In this way she satisfies two commandments according to Dörnyei and Csizér. She didn’t follow her plans exactly. She also satisfies the sixth commandment. for example when she decided that the students more time for the two articles and when she realized that it would be better to switch a couple of the activities since fatigue was beginning . p. The teacher was very organized and planned all of her activities ahead of time. The instructor created an environment that was conducive to learning in which all the students appeared to feel at ease due to her warm. but allowed room for flexibility based on the students’ needs. relaxed atmosphere in the classroom” and to “develop a good relationship with the learners” (Dörnyei and Csizér. friendly personality and also because she was approachable and appeared to possess a genuine interest in hearing her students opinions. 215). One thing that I learned from this instructor related to planning and adapting those plans to fit the students’ needs.Reflection/Conclusion: I felt very fortunate to have been able to observe this class. She also planned extra activities in case there was extra time remaining. which are to “create a pleasant. such as current articles from Parade magazine and using Craig’s List as a reading source. because she makes the class interesting through the use of authentic materials.

which allow the students to practice their language skills. She broke the class up into groups on two separate occasions. She appeared to be extremely patient and waited for the students to come up with their responses. In this way she provides communicative activities. It appears that this instructor is in tune with her student’s needs. In fact I may have to copy her and use Craig’s List later in my own teaching! Another thing that I really liked about her class was the fact that she incorporates a little bit of strategies training into every lesson in order to promote learner autonomy. She incorporated many things that I liked into only a two-hour lesson. I believe this instructor to be highly effective and someone to whom I can use as a set in. It also allows for a more learner-centered classroom. providing . Another thing that she did well related to task-based learning through group work. The thing that I learned most from this classroom observation experience was to watch how she elicits information from the students. The idea of using Craig’s List as an authentic source of reading material had never occurred to me. including proper planning. The instructor made good use of authentic materials.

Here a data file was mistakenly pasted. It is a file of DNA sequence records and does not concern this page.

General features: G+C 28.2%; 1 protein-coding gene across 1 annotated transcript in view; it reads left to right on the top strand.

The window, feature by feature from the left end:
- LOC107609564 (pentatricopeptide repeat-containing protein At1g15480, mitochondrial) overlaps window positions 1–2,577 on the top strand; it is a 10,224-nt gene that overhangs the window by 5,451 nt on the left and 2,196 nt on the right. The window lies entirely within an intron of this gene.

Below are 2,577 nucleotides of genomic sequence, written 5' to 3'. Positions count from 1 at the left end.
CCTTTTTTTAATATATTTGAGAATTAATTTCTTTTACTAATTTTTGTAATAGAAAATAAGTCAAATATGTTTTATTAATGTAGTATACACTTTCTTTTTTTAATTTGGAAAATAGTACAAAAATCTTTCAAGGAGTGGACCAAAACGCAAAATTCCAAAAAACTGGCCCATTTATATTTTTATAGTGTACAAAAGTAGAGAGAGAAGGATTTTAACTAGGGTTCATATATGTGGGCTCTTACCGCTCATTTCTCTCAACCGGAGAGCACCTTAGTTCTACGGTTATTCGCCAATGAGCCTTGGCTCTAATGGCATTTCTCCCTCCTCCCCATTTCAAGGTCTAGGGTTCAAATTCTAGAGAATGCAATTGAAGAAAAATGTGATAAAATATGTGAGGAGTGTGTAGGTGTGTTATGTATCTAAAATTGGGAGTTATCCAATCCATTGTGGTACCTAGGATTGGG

535548. 2. S. Teaching language in context (3rd ed. (2007). (2008). O. Learning and teaching styles in foreign and second language education. Hadley. K. Z. Foreign Language Annals. Language Teaching Research. M. 42. Boston: Heinle and Heinle. .authentic and interesting materials. A. & Plonsky. creating a learner-centered environment.). 21-31. (2001). P. Ten commandments for motivating language learners: Results of an empirical study. Foreign Language Annals. V. & Lightbown. Spada. Empowering students with language learning strategies: A critical review of current issues. Works Cited: Dörnyei. promoting learner autonomy through strategies training. R. Felder. L. M. employing a communicative approach to learning. 181-207. & Csizér. Form-focused instruction: Isolated or integrated? TESOL Quarterly. Rivera-Mills. N. and using integrated focus on form. 40. 28. allowing group work. (1998). 203-229. (1995).